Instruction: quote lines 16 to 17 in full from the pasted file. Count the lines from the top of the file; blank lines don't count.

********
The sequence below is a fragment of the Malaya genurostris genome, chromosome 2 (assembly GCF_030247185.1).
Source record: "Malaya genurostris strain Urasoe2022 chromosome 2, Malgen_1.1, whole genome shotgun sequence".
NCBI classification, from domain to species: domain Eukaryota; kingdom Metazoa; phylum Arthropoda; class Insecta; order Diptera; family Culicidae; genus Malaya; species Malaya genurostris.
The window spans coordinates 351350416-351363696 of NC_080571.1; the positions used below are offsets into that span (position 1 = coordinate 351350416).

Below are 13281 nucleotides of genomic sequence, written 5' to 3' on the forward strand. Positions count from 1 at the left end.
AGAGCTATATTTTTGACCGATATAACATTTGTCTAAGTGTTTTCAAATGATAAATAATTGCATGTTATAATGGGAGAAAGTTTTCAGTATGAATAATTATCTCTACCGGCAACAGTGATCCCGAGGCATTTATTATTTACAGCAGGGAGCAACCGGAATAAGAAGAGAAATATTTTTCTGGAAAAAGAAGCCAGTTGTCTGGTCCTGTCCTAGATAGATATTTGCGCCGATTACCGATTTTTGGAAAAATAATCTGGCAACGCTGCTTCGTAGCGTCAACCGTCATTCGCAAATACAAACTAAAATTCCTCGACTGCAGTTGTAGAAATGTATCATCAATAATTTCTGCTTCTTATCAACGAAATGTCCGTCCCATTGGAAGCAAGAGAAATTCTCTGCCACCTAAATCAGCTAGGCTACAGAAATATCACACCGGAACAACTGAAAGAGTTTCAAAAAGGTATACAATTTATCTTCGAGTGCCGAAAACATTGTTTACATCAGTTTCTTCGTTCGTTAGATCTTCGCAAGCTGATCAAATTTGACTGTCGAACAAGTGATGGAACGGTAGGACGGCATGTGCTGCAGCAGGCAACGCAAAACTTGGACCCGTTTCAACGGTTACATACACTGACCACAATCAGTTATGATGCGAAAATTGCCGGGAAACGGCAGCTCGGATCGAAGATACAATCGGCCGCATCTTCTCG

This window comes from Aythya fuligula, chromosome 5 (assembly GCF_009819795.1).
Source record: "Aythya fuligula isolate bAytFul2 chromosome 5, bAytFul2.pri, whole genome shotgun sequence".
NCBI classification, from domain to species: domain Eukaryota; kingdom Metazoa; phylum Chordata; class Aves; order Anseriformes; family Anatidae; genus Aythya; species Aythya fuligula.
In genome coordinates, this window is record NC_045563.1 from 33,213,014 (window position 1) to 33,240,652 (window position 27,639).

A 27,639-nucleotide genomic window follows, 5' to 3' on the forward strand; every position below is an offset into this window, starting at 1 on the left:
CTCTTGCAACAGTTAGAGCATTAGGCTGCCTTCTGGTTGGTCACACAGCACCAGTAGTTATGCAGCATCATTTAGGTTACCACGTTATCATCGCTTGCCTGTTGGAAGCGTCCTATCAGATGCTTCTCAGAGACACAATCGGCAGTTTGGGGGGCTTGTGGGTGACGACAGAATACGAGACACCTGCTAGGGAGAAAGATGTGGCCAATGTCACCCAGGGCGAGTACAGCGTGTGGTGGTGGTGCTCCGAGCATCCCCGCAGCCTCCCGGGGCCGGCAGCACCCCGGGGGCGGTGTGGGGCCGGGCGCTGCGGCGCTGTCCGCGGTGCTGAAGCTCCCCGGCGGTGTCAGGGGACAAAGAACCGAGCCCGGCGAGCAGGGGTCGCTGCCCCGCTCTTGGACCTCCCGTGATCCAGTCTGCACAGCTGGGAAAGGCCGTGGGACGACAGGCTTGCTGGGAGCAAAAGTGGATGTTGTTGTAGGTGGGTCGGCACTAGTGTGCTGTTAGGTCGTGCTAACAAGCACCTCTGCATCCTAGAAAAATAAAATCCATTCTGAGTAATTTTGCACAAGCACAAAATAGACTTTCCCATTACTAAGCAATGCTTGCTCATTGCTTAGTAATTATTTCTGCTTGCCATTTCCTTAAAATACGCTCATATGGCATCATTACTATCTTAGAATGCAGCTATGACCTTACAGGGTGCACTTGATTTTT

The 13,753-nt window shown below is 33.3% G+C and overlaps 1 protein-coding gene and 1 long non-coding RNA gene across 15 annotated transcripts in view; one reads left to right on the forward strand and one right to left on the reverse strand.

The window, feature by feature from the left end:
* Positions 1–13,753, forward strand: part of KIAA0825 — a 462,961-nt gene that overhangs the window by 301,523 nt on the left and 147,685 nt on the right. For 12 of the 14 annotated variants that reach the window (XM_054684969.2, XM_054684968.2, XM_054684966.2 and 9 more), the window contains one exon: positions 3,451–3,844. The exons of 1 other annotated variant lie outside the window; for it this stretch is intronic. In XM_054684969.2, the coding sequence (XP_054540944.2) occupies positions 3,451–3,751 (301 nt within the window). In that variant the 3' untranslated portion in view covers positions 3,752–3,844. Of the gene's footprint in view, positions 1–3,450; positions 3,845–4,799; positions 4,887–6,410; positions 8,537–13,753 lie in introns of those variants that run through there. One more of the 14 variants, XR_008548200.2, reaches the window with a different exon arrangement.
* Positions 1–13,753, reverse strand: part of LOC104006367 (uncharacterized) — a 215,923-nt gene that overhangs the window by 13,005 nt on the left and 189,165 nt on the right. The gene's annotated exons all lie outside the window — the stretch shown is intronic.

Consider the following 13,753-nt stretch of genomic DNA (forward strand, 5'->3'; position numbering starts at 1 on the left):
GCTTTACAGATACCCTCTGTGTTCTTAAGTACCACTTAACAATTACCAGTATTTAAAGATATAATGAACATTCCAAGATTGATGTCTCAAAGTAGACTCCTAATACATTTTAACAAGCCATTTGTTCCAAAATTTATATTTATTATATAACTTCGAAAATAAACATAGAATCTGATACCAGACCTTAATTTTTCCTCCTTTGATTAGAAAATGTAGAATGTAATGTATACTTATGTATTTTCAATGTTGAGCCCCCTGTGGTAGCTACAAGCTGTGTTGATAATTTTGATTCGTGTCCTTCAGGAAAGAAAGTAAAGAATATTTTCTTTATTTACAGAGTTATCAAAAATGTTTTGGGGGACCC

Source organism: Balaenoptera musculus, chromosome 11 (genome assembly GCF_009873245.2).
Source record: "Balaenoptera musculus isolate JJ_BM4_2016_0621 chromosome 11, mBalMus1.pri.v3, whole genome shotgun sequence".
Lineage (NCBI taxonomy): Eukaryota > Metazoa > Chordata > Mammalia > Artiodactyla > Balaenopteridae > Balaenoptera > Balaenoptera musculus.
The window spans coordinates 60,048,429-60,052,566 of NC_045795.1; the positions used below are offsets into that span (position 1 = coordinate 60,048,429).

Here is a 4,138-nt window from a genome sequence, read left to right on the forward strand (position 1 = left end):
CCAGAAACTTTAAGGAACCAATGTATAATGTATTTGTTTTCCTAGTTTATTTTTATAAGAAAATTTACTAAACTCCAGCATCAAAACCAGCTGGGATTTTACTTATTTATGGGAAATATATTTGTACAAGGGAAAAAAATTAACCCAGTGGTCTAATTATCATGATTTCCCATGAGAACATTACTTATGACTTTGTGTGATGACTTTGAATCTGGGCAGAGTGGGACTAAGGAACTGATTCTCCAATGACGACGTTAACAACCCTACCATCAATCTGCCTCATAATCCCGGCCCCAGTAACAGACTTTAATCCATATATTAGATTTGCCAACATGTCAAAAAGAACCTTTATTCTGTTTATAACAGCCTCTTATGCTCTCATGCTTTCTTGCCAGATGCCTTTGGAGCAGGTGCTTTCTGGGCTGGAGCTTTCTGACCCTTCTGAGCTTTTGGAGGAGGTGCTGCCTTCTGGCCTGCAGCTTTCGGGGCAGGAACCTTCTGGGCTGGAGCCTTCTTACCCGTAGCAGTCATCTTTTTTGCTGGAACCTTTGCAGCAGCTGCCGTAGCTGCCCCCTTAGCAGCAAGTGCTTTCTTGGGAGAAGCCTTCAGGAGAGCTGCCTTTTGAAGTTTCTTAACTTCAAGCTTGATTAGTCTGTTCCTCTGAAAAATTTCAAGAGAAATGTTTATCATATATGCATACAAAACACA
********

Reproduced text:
* Positions 1–13,753, reverse strand: part of LOC104006367 (uncharacterized) — a 215,923-nt gene that overhangs the window by 13,005 nt on the left and 189,165 nt on the right. The gene's annotated exons all lie outside the window — the stretch shown is intronic.

Consider the following 13,753-nt stretch of genomic DNA (forward strand, 5'->3'; position numbering starts at 1 on the left):